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Archive for the ‘hiking and biking’ Category

The Cottager is questing on the Camino de Santiago in Spain at the moment and if inclined, you can see what he is up to on his blog where he posts a few lines and some great pictures almost daily.

I spent the better part of a week at the cottage, just catching my breath and bonding with my new friend Farley. He is a rescue from an L.A. shelter and is now permanently on vacation.

Farley

The Urchins had a week at home without mom harassing them to clean up after themselves. And the cats were happy just to have a week without the dog, whom they do not consider a particularly good addition. And so for the price of one plane ticket to Spain, 7 winter-weary creatures had a vacation.  Told you I was frugal.

I did get a few things done.  The deck got its last ever coat of stain. Before it is due again we will rebuild and only use an oil product after that. Stain is a hassle.

unstained deck

stained deck

I also did some gardening at a relaxed pace, having decided to limit rentals and keep the cottage principally for my own enjoyment this summer. 

A few good friends came to visit. My parents came too, which was wonderful as the have only come in fall or winter before and hadn’t seen my garden to advantage or walked on the beach.

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Besides these pleasant events, the highlight of my vacation was having nine or ten blissful and uninterrupted hours of sleep each night. No doubt Cottager and the Urchins have better highlights.

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I know. It’s been a while. The summer was so fine that I did not have the head or the heart to spend time with a computer if it wasn’t necessary. And truth be told there wasn’t much to tell. The cottage has been rented pretty steadily since the end of May.

We had one week there in August and the weather was perfect. Our boys came for two days and we spoiled them a bit, including taking them out for a sunset kayak trip.

Many of our guests over the years have done this and raved about it so it seemed only right that we check it out. There is a rental spot right in Gibsons harbour. I could tell you how wonderful it was, but I’ll let these photos tell the tale…

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Big Urchin (Bu) is home for Reading Break so the rest of the Keats View family arranged a three day weekend and we headed off to Manning Provincial Park for some family time in the snow. Both Cottager and I remember when you had to arrive early at Manning because the cross-country trails and even parking would be full. Nowadays, the world has passed this quiet little place by and everyone heads for Whistler.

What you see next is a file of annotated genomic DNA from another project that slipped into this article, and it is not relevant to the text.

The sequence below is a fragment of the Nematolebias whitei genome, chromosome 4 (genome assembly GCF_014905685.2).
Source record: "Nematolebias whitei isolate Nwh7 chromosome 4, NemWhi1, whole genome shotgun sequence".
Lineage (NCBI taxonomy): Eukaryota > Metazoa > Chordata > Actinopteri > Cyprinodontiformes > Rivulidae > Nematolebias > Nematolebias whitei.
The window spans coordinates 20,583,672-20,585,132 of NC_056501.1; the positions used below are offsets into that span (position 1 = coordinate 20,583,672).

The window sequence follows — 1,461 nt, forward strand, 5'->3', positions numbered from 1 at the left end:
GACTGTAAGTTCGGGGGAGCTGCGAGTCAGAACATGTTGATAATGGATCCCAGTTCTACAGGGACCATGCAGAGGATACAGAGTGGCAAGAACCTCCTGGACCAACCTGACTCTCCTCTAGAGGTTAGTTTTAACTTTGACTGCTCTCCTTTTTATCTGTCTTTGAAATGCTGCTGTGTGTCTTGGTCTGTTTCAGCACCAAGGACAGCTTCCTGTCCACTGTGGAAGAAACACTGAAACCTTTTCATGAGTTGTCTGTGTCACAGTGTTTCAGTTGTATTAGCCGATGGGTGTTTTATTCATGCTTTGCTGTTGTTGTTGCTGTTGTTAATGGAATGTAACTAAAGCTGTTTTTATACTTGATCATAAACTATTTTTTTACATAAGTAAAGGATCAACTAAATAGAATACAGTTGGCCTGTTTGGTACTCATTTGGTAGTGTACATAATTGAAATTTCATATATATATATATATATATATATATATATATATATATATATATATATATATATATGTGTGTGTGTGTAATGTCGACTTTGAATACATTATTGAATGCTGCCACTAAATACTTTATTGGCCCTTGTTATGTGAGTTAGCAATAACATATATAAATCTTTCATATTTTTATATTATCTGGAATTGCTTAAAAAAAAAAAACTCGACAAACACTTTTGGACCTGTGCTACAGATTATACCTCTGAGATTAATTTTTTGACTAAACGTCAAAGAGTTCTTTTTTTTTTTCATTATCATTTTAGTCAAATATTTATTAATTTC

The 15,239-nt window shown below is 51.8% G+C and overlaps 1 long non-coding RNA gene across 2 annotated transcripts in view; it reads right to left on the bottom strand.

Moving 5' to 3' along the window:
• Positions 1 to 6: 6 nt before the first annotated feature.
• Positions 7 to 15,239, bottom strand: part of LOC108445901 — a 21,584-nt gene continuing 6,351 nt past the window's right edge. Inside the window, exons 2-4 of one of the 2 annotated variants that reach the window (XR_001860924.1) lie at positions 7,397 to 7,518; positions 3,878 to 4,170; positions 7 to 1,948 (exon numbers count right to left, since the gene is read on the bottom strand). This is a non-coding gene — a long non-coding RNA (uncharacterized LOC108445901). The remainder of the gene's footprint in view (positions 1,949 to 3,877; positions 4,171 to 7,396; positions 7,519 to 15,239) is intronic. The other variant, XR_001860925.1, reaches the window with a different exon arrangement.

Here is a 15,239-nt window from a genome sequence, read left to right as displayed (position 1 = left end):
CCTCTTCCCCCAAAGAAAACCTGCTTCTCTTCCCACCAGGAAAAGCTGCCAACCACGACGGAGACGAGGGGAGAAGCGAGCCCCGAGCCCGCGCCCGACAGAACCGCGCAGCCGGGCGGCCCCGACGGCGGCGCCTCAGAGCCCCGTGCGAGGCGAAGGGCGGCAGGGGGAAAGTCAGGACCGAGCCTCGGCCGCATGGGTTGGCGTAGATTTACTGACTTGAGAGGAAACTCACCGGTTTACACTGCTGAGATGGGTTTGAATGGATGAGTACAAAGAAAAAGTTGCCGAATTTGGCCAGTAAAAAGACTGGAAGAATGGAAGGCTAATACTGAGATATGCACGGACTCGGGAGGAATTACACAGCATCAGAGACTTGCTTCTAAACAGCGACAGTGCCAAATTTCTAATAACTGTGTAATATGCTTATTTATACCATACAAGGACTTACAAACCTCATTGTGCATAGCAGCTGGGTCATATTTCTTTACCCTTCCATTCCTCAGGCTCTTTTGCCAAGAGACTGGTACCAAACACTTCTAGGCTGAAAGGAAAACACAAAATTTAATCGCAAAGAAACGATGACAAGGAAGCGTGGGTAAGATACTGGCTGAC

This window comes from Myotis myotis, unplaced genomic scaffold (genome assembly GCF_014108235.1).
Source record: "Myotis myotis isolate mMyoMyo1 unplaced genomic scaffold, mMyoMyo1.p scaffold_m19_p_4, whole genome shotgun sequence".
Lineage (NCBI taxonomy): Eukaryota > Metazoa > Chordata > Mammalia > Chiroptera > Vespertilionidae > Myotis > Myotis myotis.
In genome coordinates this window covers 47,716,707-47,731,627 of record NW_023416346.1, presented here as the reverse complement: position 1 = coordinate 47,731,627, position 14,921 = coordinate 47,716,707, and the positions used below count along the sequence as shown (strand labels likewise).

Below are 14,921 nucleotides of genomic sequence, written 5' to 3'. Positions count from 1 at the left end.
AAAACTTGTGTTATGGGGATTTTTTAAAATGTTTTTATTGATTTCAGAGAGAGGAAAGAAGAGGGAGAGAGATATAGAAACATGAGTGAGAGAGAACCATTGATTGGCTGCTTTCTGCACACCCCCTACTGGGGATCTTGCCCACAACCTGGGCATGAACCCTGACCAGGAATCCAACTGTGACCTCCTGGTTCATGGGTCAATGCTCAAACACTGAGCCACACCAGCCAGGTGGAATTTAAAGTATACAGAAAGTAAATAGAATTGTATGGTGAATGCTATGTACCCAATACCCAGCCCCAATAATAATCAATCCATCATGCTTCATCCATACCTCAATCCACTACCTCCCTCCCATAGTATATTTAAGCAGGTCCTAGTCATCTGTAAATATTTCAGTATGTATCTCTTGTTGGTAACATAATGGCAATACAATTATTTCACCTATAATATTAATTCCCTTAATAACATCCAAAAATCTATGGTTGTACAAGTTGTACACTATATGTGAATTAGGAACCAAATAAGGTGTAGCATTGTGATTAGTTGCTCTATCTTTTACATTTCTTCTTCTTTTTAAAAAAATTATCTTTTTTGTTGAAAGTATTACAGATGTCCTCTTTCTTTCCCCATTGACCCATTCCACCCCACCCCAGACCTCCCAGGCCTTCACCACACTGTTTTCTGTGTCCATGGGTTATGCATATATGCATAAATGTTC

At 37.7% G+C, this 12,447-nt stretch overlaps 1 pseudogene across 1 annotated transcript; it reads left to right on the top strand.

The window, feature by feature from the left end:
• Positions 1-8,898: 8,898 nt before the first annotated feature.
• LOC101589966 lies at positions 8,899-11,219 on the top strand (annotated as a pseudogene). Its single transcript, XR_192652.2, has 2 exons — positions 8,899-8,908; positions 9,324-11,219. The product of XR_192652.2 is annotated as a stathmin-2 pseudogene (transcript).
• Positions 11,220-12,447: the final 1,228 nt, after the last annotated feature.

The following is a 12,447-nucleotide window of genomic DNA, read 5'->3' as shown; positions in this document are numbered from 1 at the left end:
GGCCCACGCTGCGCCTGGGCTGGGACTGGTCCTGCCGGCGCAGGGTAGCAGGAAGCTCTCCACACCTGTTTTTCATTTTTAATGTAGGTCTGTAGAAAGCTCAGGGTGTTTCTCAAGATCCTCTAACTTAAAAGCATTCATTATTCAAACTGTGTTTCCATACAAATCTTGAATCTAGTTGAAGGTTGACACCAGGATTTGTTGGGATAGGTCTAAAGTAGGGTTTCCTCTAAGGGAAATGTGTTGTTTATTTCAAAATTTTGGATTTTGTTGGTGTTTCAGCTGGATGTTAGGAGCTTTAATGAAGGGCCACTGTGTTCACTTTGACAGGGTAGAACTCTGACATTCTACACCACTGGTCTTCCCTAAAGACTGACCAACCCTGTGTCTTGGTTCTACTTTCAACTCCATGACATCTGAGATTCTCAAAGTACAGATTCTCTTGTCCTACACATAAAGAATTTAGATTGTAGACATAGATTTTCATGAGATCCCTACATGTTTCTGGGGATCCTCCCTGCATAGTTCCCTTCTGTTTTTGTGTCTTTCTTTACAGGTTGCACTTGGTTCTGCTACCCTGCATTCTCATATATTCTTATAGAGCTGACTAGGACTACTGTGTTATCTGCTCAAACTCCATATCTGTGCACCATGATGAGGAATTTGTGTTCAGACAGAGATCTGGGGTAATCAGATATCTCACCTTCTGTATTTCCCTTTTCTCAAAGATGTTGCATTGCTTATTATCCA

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The lodge and cabins are basic but budget friendly. There’s a nice indoor pool with two large jacuzzis, a small gym, one restaurant, pub, an outdoor ice rink (used to be free, but no longer) and a clanking school bus to run you up to the ski area. Big roaring fires in the lodge, pub and restaurant.

There is only one lift, but both Saturday and Sunday our boys never waited more than a minute or two for a ride up. The snow was powdery and plentiful, and the slopes half empty. Two all day youth passes plus equipment rental for one of them: 115$.

A basic room for four at the lodge (fridge, microwave and coffeemaker) is 119$/weeknight and 167$ weekends. Nordic ski, snowshoes and skate rental are available right behind the lodge on highway 3. Very good value, but the best part is that wifi is limited and pay (so don’t!) and there are only three channels on the old TV. So we had to go to the pool, play cards, goof around and go to bed early.

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Better than Paris. Better than Paris by Night
Paris by Night on a Bike!

I hoped to spend quite a bit of my time in Paris on a Velib (shared bike), but the weather really wasn’t cooperative and a close encounter between my left knee and the cobblestones of Prague just prior to my arrival was also a bit discouraging. The weather had improved and the swelling subsided by my last night; however, so some friends and I rendezvous’d at the South foot of the Eiffel Tower at dusk for a Fat Tire Bike tour.  This is an amazingly good value that I strongly recommend to first-time and experienced visitors to the city alike.

The bikes are comfortable and well maintained and the staff at Fat Tire have the tour down to a fair science. No reservations required. You meet at the Eiffel Tower, they divide everyone into manageable groups, walk you back a few blocks to their headquarters and collect your fee, store your effects and sell you bottles of water and rain ponchos if required. Eat something before the meet up time and take an extra layer for the night tour – they will give you a bungee cord to carry it along on your rat trap.

The first part of the ride is the most parlous but quite exhilarating:  A half-hour ride to Notre Dame and Ile Saint-Louis – and quite a bit of it in traffic!  Well how can that be fun, you ask?  Or safe?

The reason is that the tour rides in “road domination” formation, and makes good use of bus-only lanes.  Those occasional honks one hears while blocking the entire road are merely the good citizens of Paris complimenting the riders on their excellent form, agreeable environmental choices and all-round good looks.  It is a bit stop-and-go just at the beginning, but soon everyone in the group is comfortable and the amount of road riding diminishes considerably after that first leg.

On the Ile Saint-Louis we stopped for a famous Berthillon ice cream cone and listened to an old fellow play the accordian on the pedestrian bridge. It was one of these great moments in Paris – right out of Lady and the Tramp, only minus the meatball.